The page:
The victims of the bloodbath were all members of the notorious Lyons crime family, who are involved in a deadly Glasgow turf war with the rival Daniel clan.

The dead man is believed to be Michael Lyons, 21. Stephen Lyons, 26, is thought to have lost a leg in yesterday's attack and was seriously ill in hospital last night along with a 41-year-old.

It's thought the assassination was carried out by two gunmen.

The shootings took place at a garage run by David Lyons, a senior member of the crime family run by his brother Eddie.

It happened at about 2.30pm, at Apple Row Motors MoT garage in Balmore Road, Possil.

Minutes earlier, numerous taxis were in the area collecting pupils from nearby St Joan of Arc special needs school.

Detectives are looking into the possibility the cabs might have been used as a cover for the bloody attack.

They were last night believed to be quizzing taxi firms and drivers.

Chief Superintendent David Martin said: "The local community will be feeling vulnerable and frightened but we are confident this was not a random shooting.

"It was, however, a cold and callous act which showed complete disregard for the safety of locals, including children at nearby St Joan of Arc primary school."

The suspected dead victim, Michael Lyons, became a dad six months ago when his girlfriend gave birth to a daughter.

Stephen Lyons, who is thought to have lost a leg, has twice been cleared of attempted murder.

In 2001, he was accused of trying to kill a man outside Chirnsyde Community Centre.

He was also cleared of stabbing three men in Kirkintilloch in 2005.

He faced drug charges earlier this year but they were dropped in court.

The shootings happened only hours before a public meeting to discuss escalating crime in the area.

Locals and politicians had arranged to gather at St Joan of Arc school to draw up an action plan against gangsters.

The turf war between the Lyons family and the Daniel gang - led by millionaire Jamie Daniel - has escalated in recent months, with a number of shootings in Bellshill, Lanarkshire, and Bishopbriggs, near Glasgow.

The war is believed to have been sparked by vandalism of the grave of Eddie's son Garry, who died from leukaemia aged eight in 1991.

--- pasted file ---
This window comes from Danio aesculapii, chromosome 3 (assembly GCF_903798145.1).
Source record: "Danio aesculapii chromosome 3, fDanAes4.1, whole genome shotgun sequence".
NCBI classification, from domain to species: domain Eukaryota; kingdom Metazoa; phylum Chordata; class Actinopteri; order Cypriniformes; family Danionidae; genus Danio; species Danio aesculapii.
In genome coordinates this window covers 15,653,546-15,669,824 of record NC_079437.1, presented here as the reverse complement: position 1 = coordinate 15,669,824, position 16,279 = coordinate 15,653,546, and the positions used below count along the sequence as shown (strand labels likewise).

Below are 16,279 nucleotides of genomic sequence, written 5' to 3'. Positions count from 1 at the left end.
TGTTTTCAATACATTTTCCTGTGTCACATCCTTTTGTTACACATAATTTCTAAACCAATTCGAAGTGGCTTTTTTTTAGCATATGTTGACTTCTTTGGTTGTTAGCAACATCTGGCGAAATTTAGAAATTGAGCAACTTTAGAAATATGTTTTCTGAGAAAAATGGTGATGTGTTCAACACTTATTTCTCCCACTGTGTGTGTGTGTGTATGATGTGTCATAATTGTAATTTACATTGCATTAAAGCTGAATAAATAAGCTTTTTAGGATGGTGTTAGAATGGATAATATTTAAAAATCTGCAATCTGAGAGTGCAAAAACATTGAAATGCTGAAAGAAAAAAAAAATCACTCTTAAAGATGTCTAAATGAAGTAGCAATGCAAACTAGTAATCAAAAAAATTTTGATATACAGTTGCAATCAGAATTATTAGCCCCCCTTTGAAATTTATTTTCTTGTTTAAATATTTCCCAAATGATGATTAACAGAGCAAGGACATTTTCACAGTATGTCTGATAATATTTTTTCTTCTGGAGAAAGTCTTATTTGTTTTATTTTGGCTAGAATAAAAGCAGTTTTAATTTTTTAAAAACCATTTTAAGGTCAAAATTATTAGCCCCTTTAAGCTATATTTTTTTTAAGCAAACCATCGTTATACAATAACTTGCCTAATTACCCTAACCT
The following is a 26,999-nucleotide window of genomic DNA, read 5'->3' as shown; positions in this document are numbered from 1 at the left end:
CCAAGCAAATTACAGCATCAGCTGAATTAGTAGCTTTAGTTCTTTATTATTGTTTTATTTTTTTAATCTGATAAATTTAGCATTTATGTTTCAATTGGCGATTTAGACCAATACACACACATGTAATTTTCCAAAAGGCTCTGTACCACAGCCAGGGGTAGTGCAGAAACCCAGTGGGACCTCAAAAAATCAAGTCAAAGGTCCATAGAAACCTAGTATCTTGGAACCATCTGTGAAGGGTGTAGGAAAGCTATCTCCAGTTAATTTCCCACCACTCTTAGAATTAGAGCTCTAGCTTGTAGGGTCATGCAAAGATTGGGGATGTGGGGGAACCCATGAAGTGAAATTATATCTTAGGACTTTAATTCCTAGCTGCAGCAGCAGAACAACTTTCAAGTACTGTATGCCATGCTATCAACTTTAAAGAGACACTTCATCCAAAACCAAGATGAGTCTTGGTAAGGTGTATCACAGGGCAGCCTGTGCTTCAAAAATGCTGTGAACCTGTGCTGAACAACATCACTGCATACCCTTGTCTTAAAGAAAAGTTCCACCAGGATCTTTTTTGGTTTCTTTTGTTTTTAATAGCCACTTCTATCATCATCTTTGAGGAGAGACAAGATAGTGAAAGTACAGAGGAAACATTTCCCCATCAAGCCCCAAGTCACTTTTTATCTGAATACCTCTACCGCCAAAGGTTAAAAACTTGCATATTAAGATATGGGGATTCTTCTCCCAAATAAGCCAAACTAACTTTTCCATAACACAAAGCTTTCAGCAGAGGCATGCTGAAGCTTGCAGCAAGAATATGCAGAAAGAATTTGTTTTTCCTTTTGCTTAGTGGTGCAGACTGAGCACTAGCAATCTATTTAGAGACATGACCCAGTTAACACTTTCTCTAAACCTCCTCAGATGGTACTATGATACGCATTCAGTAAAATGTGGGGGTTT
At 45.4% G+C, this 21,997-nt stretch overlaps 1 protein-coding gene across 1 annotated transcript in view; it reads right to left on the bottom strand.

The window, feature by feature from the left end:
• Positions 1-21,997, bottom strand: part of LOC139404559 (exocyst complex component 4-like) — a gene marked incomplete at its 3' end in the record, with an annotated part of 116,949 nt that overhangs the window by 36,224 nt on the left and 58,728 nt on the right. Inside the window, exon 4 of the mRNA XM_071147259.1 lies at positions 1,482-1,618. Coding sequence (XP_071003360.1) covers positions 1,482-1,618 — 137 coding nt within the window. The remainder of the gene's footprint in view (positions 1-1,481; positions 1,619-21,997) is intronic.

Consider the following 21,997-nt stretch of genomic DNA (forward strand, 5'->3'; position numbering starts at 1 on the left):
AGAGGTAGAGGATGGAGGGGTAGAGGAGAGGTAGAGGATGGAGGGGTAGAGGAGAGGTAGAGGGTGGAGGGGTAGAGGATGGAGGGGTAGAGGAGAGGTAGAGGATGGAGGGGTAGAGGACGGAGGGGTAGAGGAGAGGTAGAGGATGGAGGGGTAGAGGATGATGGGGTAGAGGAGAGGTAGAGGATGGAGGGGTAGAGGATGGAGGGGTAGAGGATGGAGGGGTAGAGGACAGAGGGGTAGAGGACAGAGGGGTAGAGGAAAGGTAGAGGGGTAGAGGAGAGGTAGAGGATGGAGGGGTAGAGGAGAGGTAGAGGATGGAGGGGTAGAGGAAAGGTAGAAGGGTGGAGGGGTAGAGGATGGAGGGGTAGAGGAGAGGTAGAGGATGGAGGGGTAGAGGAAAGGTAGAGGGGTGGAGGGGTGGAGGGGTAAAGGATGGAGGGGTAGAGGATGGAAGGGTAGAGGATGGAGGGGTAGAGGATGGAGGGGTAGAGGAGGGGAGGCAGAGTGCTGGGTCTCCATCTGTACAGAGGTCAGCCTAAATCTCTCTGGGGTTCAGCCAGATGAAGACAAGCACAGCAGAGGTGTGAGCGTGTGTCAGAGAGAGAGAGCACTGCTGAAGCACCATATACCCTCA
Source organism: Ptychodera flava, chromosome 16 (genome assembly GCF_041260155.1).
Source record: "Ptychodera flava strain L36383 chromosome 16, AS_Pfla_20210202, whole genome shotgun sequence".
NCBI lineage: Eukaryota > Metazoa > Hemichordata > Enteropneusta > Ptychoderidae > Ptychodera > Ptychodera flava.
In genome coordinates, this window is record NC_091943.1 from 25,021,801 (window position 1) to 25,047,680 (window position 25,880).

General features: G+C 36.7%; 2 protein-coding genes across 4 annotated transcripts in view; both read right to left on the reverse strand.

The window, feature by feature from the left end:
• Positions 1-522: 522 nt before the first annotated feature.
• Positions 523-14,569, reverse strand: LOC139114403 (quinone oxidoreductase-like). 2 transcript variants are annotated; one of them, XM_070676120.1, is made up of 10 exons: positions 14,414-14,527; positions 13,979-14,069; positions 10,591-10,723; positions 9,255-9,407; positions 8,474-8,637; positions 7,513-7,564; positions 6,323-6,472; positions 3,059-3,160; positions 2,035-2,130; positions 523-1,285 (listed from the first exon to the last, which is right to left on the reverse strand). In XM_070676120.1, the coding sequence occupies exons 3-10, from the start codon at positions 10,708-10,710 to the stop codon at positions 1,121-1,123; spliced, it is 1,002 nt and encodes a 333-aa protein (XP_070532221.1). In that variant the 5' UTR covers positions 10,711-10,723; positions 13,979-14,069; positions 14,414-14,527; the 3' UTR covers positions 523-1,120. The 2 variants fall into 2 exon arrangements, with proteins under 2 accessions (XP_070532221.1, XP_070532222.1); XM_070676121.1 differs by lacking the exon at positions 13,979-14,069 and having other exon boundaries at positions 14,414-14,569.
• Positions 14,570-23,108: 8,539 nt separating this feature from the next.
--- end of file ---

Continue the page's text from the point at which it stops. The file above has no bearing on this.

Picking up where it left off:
The latest crime scene was being studied by forensic teams last night.

Detective Superintendent Campbell Corrigan, who is leading the inquiry, revealed: "Two males have gone into the premises and carried out an act which would appear to have all the hallmarks of something that was planned.

"We will leave no stone unturned in our efforts to try and piece together what has happened.

"This could be something which is part of an ongoing feud - that is something which we will be looking at.

"We are interested in two men seen at the scene, who were wearing dark clothing, and also a light-blue car seen there."

Councillor Billy McAllister - who has launched a personal crusade against the crime clans - said he warned police that a bloody vendetta would be played out.

McAllister, who says he has a £50,000 contract on his head for speaking out against the Lyons clan, said: "This kind of bloodbath was only a matter of time.

"The people involved in this have no respect for the law or for human life."



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Fatal shooting inquiry continues
Shooting scene
The shooting happened close to a primary school
Detectives are expected to reveal more information about a fatal shooting near to a Glasgow primary school.

A 21-year-old man died and two others are seriously ill after the attack at Applerow Motors MOT Station on Balmore Road in the Lambhill area.

The injured men, aged 26 and 41, are being treated in the Western Infirmary and Glasgow Royal Infirmary.

Strathclyde Police have said they will not speculate on a motive for the crime, but described it as pre-planned.

The names of the dead and injured men have not been released and police have declined to say whether the trio are related.

I've passed on intelligence that I've been given to police over a long number of years
Patricia Ferguson MSP

The incident happened at about 1415 GMT close to St Joan of Arc Roman Catholic School.

Meanwhile, at a meeting at the school on Wednesday, local residents expressed their anger and frustration at the police for failing to crack down on growing lawlessness in the area.

Glasgow Maryhill MSP, Patricia Ferguson, told BBC Scotland's Good Morning Scotland programme said Lambhill was a good area with a "great community" and felt the shooting was part of an ongoing feud in the wider area.

The Labour MSP added: "I've passed on intelligence that I've been given to police over a long number of years.

"But the police then have to turn that into hard evidence and one of the problems there has been is that no one was willing to actually stand up that evidence.

"That makes the police's job so much more difficult and I would appeal to anyone who knows anything at all about this shooting to make sure that they pass even the smallest piece of information on to police so that the perpetrators of this incident can be brought to justice as speedily as possible."

Police reassurances

The residents have been reassured that extra police will be patrolling the area, while a mobile police office has been set up at the scene.

Officers are appealing for witnesses to the attack and are looking for information in relation to a light blue car seen near the scene.

Det Supt Campbell Corrigan, the officer in charge of the investigation, said: "Our enquiries are at a very early stage and we are still trying to establish the exact circumstances surrounding the incident.

"An extensive forensic investigation is ongoing at the scene of the incident.